Some emergency departments outfitted with the Masimo product—known as Masimo Rainbow SET Pulse CO-Oximeter™—have been able to save not just the patient but also asymptomatic family members likewise suffering from carbon monoxide poisoning. “The ED team’s noninvasive Spco Pulse CO-Oximetry measurement obtained from the Masimo Rainbow SET Pulse CO-Oximeter shows that the patient has been exposed to a dangerous level of carbon monoxide, so they immediately think to take Spco Pulse Co-Oximetry measurements on the family members as a precaution,” O’Reilly offers. “We’re aware of one case where a symptomatic family attempted to drive to the emergency department for help, not realizing that they had carbon monoxide poisoning. Along the way, the driver became so disoriented and confused they could not make it to the hospital. Fortunately, the ambulance that arrived on the scene was equipped with our Rad-57 Plus CO-Oximeter and was able to identify abnormally high levels of carboxyhemoglobin in the driver and the passengers. Not only did this result in the family getting prompt help, but it also saved other lives, because the ambulance crew’s discovery then led authorities quickly back to the motel where the family had been staying, and there they detected a carbon monoxide leak that was endangering the lives of all 50-plus motel guests and staff.”
|Maximo RAD 57|
Methemoglobin, on the other hand, can be caused by food poisoning or by various drugs commonly given in hospitals. Drugs that produce methemoglobinemia “are known as oxygen thieves because they rob hemoglobin of its ability to bind oxygen normally,” O’Reilly says. “Even though methemoglobinemia is rare, it’s potentially catastrophic. A Johns Hopkins study looking at the blood-gas data from some 2,100 patients revealed that a surprising number of them had unrecognized methemoglobinemia.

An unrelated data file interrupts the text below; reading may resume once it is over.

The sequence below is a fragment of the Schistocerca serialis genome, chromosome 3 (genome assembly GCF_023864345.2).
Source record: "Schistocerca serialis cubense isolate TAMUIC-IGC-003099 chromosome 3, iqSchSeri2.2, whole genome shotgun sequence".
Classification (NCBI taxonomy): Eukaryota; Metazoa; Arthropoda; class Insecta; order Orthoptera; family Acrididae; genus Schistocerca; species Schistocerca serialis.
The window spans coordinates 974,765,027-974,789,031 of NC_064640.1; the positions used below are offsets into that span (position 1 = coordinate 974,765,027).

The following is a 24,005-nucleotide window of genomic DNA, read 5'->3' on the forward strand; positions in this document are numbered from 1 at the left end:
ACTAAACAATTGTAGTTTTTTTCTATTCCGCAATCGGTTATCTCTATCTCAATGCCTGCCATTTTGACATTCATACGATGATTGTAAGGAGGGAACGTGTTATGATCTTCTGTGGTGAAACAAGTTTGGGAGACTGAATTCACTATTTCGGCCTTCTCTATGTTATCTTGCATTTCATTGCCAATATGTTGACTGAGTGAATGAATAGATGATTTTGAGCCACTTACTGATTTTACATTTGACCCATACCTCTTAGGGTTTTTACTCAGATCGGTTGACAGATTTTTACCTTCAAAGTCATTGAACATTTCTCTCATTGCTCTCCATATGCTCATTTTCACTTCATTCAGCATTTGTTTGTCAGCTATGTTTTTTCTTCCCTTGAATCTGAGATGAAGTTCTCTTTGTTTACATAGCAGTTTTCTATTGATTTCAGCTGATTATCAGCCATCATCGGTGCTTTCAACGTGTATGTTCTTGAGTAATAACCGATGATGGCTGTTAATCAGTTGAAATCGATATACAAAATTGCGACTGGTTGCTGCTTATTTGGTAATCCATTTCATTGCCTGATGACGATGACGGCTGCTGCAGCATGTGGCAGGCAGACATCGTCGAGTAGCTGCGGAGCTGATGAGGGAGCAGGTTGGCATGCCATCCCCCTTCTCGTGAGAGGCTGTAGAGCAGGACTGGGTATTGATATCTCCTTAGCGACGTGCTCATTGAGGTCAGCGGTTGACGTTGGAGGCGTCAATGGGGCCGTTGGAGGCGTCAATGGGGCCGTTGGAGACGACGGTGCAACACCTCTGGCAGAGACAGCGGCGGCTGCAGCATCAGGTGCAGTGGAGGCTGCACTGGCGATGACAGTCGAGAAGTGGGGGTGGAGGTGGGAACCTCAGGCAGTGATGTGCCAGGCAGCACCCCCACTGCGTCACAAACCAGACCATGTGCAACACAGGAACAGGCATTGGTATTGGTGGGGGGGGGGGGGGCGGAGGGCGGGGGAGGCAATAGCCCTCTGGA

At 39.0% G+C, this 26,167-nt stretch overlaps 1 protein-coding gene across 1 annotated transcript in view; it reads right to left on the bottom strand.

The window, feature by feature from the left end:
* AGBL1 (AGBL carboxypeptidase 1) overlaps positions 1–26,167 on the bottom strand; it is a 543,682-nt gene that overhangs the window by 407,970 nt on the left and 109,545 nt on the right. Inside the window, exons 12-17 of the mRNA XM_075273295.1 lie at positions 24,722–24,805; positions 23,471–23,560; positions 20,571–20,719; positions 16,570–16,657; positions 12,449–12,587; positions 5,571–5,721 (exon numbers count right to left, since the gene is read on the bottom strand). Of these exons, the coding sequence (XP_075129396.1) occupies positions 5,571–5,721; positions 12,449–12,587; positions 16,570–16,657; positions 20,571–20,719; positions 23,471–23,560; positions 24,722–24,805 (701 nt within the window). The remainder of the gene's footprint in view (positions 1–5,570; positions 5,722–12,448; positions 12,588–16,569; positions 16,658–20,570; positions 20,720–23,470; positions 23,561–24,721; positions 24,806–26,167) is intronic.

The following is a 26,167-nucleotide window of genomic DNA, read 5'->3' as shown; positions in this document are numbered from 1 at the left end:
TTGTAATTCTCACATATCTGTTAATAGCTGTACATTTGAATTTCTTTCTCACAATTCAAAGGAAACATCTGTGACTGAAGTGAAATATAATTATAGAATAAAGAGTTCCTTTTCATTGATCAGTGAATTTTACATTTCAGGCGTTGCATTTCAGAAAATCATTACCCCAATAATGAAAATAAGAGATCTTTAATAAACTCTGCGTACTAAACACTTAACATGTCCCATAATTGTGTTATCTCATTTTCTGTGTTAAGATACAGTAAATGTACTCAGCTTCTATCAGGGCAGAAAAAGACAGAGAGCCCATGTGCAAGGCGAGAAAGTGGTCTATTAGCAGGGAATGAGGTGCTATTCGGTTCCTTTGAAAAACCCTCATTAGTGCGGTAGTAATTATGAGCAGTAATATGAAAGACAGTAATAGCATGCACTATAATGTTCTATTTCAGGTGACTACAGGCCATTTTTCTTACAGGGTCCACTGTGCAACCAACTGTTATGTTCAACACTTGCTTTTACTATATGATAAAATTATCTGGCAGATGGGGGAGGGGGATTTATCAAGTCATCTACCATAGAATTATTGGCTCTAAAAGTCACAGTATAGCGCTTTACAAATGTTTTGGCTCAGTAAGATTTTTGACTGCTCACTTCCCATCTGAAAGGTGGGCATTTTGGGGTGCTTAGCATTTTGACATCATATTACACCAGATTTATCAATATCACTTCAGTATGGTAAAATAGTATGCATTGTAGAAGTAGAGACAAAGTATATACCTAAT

“Conventional pulse oximetry can be very misleading in detecting patients who have these dyshemoglobinemias. For example, a patient who has carboxyhemoglobinemia can have normal oxygen saturation but be profoundly hypoxic. The reason is that conventional pulse oximeters can’t distinguish carboxyhemoglobin from oxyhemoglobin.”
Standard pulse oximetry devices in emergency situations are employed either to perform oxygen saturation spot checks or to provide continuous monitoring of same.
“You would be hard-pressed to think of a condition where pulse oximetry would not be advisable, appropriate, and advantageous in an emergency,” Milne says. “Asthma attacks, car accidents, trauma, catastrophic cardiovascular events, you name it. In fact, the greater the severity of the emergency, the greater the importance of using pulse oximetry equipment.